The Trump campaign tapped into the same rich seam of dissatisfaction seen in Greece, Spain, and Portugal. The same tide of discontent was manifest much closer to home in the EU Referendum Brexit vote.
Donald Trump has been swept into the White House, not by promises to build Mexican walls, bear down on Muslims, or through the creation of fortress America with a keep out sign over the front door. The big swing factor was disenchantment with the status quo.
Slow growth, super-low inflation, ultra-low interest rates, public spending pressures, and lack of earnings growth are all driving voter dissatisfaction. People feel worse off, and no longer trust the political classes assurances of ‘we’ll make it better’.
Watch out for elections in the Netherlands, France and Germany in the spring and autumn of 2017. Populist gains will drive political change. Hollande, with 4% approval ratings, is certain to go and Angela Merkel may suffer as a result of her accommodating immigration policy.
What does the election result mean for the US?
Trump’s acceptance speech was more conciliatory than might have been expected. He praised Hillary Clinton in stark contrast to the campaign trail condemnations. He talked of defending America’s interests but working fairly with other nations. He also promised a doubling of economic growth.
Despite controlling all branches of government, the Republicans are not united. Trump will get some tax cuts through but they will have to be funded; he will dismantle Obama care but will need to propose alternative policies.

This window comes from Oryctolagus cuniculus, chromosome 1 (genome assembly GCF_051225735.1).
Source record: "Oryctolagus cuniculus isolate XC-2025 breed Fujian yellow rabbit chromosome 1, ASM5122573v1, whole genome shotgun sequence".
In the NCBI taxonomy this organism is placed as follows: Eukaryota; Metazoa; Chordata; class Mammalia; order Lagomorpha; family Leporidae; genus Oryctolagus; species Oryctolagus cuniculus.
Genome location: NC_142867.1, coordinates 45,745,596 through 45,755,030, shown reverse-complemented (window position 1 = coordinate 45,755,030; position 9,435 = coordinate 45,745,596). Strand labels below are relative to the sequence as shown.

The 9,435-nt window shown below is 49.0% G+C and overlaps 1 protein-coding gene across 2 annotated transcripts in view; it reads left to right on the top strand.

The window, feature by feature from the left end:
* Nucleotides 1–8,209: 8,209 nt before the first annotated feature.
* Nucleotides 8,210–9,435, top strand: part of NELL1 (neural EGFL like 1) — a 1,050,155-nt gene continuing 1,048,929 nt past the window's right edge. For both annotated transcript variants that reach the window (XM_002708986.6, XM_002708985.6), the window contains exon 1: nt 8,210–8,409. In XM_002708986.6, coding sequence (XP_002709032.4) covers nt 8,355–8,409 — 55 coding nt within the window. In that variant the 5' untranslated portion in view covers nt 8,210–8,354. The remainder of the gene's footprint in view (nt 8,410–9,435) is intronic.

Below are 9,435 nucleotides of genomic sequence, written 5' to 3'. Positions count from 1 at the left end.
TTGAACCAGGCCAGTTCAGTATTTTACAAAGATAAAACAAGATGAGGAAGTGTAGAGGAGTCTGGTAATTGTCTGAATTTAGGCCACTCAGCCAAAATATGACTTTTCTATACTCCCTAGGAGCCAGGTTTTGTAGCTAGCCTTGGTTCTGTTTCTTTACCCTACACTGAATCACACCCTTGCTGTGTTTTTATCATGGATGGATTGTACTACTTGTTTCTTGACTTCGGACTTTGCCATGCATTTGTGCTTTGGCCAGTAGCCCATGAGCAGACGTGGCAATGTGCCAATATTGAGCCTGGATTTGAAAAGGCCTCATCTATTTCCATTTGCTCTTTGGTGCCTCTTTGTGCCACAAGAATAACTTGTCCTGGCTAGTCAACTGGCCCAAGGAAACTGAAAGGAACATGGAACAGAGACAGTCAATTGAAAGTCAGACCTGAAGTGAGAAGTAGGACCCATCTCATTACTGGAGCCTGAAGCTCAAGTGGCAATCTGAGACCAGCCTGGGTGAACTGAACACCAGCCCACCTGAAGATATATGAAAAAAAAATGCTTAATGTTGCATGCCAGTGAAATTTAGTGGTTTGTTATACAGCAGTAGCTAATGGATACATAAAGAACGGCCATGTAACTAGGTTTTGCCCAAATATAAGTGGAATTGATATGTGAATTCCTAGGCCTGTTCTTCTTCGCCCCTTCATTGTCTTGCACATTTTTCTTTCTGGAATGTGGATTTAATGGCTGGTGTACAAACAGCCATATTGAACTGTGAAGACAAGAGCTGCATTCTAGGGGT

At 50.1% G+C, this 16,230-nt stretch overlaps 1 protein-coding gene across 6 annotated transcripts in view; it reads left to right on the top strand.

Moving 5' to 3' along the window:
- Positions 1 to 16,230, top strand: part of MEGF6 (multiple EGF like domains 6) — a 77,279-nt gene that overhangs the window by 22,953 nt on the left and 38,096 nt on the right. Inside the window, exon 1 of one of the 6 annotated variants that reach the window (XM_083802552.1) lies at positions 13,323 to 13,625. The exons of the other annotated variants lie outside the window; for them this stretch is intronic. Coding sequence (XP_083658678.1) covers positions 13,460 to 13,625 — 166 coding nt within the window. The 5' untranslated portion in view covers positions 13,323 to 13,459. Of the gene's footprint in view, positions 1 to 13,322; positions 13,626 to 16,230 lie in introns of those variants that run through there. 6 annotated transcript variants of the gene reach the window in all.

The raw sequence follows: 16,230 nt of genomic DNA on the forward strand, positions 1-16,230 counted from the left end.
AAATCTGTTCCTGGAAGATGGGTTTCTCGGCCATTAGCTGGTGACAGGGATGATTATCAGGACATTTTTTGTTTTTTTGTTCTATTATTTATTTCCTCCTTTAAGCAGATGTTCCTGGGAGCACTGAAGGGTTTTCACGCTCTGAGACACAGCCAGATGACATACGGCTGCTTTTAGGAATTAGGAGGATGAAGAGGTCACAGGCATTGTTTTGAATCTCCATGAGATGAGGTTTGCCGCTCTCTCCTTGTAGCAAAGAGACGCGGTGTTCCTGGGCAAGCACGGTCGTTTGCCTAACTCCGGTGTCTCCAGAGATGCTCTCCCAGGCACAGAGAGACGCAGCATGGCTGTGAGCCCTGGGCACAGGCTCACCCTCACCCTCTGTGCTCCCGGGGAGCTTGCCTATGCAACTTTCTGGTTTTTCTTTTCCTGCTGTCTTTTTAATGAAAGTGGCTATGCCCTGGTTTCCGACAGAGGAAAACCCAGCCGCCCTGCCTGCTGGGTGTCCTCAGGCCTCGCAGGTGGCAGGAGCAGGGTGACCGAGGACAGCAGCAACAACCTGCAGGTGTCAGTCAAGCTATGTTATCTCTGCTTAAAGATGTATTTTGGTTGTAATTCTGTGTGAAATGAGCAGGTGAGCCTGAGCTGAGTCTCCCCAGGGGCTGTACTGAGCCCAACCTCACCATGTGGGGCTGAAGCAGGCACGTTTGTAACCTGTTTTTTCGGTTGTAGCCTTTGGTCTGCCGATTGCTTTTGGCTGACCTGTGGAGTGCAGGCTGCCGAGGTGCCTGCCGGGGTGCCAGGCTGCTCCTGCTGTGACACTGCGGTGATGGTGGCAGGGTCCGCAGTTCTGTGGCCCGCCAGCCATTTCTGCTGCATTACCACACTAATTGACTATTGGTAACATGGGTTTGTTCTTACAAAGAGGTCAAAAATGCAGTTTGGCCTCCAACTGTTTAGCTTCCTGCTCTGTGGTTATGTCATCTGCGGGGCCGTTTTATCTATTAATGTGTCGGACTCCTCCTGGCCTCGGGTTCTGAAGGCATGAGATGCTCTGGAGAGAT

On foreign policy he may close the divide with Russia and, whilst new international trade agreements are dead in the water, he is most unlikely to roll back existing arrangements and leave the WTO. Less cash for NATO will make waves but probably not much more.
Initial wobbles in the markets are almost over and a more competitive peso may go some way to healing the potential rift with Mexico. With stabilising markets an interest rate rise in the US may still be possible in December, beginning an overdue weaning off easy money, snuffing out nascent inflation and signalling an important step toward monetary orthodoxy.
Governing will certainly prove more difficult than campaigning. Slogans will not fix America’s deteriorating demographics, its crumbling infrastructure, or its public private debt mountain, currently $93,800 for every man woman and child.
Trump has promised abundantly, and almost certainly beyond anything he can realistically deliver. Trouble is sure to come when the voters realise their lives are not going to quickly change for the better, but for now he will bask in the glory of an historic victory.
What does all this mean for Jersey?
The election uncertainty is over, investor confidence should quickly recover, and Jersey’s safe harbour attractions – our stability, world-beating expertise, sound regulation, and our ability to quickly adapt and innovate – will continue to attract high quality business and businesses to Jersey.